Cross-border consumption reflects further integration with mainland China, Hong Kong leader John Lee says


The trend of Hongkongers heading north and spending their cash across the border reflects deeper integration with mainland China, the city leader has said, calling on local businesses to explore ways to draw residents in.

Chief Executive John Lee Ka-chiu said that more than 200,000 Hongkongers travelled to the mainland every weekend.

“When we do well in our integration with the mainland, of course many people will go across the border,” he added in an interview with RTHK set to be broadcast on Wednesday.

Large numbers of Hongkongers have flocked to the mainland to spend weekends and holidays. Photo: Xiaomei Chen

But he also noted that there were still more than 7 million residents staying in Hong Kong, as he called on society to work on attracting them to spend their money locally.

“Why can’t you attract more than 7 million residents to spend money here?” he said. “The comparison between more than 7 million and more than 200,000 is 97 per cent and 3 per cent.

“We have such a large number of people consuming here. We need to think about how to get them to consume.”

The immigration figures showed that more than 375,000 city residents left Hong Kong on Saturday last week, mostly through land checkpoints into the mainland. More than 259,000 Hongkongers left the city on Sunday.

Chief Executive John Lee urges businesses to explore ways to attract residents. Photo: Dickson Lee

Simon Wong Ka-wo, the president of the Hong Kong Federation of Restaurants and Related Trades, said Hongkongers travelled and spent money in neighbouring Shenzhen because it had lower prices, as well as better and more diverse services than the city.

He added 5.35 million people went to Shenzhen or other mainland cities of the Greater Bay Area in October, which generated a spending outflow of more than HK$4 billion.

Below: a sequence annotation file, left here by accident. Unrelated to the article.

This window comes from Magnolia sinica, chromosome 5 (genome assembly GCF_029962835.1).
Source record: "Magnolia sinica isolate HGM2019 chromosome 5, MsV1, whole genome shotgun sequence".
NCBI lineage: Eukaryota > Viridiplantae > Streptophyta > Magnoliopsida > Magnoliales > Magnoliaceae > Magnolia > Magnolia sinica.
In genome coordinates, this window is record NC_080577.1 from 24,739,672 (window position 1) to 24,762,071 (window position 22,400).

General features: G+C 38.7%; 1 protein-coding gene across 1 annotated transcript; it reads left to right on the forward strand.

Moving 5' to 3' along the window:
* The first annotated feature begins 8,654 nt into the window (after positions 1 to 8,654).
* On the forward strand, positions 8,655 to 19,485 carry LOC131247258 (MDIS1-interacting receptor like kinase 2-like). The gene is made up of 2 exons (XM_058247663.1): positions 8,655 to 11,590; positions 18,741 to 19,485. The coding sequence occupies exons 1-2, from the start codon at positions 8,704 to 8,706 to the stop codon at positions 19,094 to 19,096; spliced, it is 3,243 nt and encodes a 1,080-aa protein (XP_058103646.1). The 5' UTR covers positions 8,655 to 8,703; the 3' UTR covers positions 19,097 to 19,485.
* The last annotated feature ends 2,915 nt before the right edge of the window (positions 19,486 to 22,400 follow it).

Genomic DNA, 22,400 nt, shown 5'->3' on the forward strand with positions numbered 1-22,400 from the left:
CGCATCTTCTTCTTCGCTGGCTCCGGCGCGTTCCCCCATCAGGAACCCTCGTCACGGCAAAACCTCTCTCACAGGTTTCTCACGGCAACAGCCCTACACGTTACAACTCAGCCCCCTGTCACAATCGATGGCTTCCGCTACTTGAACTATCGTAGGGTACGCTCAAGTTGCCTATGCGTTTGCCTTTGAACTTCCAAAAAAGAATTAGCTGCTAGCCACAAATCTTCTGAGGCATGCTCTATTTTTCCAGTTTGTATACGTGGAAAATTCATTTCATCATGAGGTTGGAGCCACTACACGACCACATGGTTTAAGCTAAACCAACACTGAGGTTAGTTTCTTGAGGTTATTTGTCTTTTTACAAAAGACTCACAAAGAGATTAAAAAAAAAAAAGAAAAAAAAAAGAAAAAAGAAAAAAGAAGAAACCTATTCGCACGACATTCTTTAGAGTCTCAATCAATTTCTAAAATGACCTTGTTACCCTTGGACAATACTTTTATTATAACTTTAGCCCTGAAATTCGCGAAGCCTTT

“Hong Kong really needs to catch up,” he said. “Attracting local residents to consume in Hong Kong is a top priority.”

Wong also added that local residents accounted for 90 per cent of the city’s total consumption in the restaurant sector, while the remaining 10 per cent came from tourists.

Hong Kong targets tourists with HK$100 million in dining vouchers for night economy

Major changes were needed to boost local consumption, Wong said, suggesting relaxing regulations in some areas for restaurants to open outdoor dining to stimulate the night economy. He also added organising more entertainment activities and fairs with different themes would attract both locals and tourists.

Tourism-sector lawmaker Perry Yiu Pak-leung said the local economic environment had affected residents’ intention to spend money while the city was still recovering from the impact of the Covid-19 pandemic and called on the government to hold more activities of various kinds to boost consumption.

Besides encouraging locals to spend more, Yiu urged the authorities to relax the travel restrictions for residents of the mainland bay area cities to visit Hong Kong more easily. This could lead to more mainland tourists coming to Hong Kong and help increase local consumption, he said.

Number of Hong Kong high-speed rail passengers exceeds pre-pandemic levels

Large numbers of Hongkongers have flocked to the mainland for weekends and holidays since the full resumption of cross-border travel after three years of the coronavirus pandemic.

Travellers crossing the Hong Kong-mainland border enjoyed shorter journeys after authorities in the north lifted a mandatory health declaration earlier this month, the final pandemic curb to be axed.

Hong Kong’s MTR Corporation earlier said the number of passengers on the cross-border high-speed railway had exceeded pre-pandemic levels, surpassing 17 million this year.

The passenger figures for the National Day and Mid-Autumn Festival holidays reached a record-high of more than 100,000, according to the rail operator.


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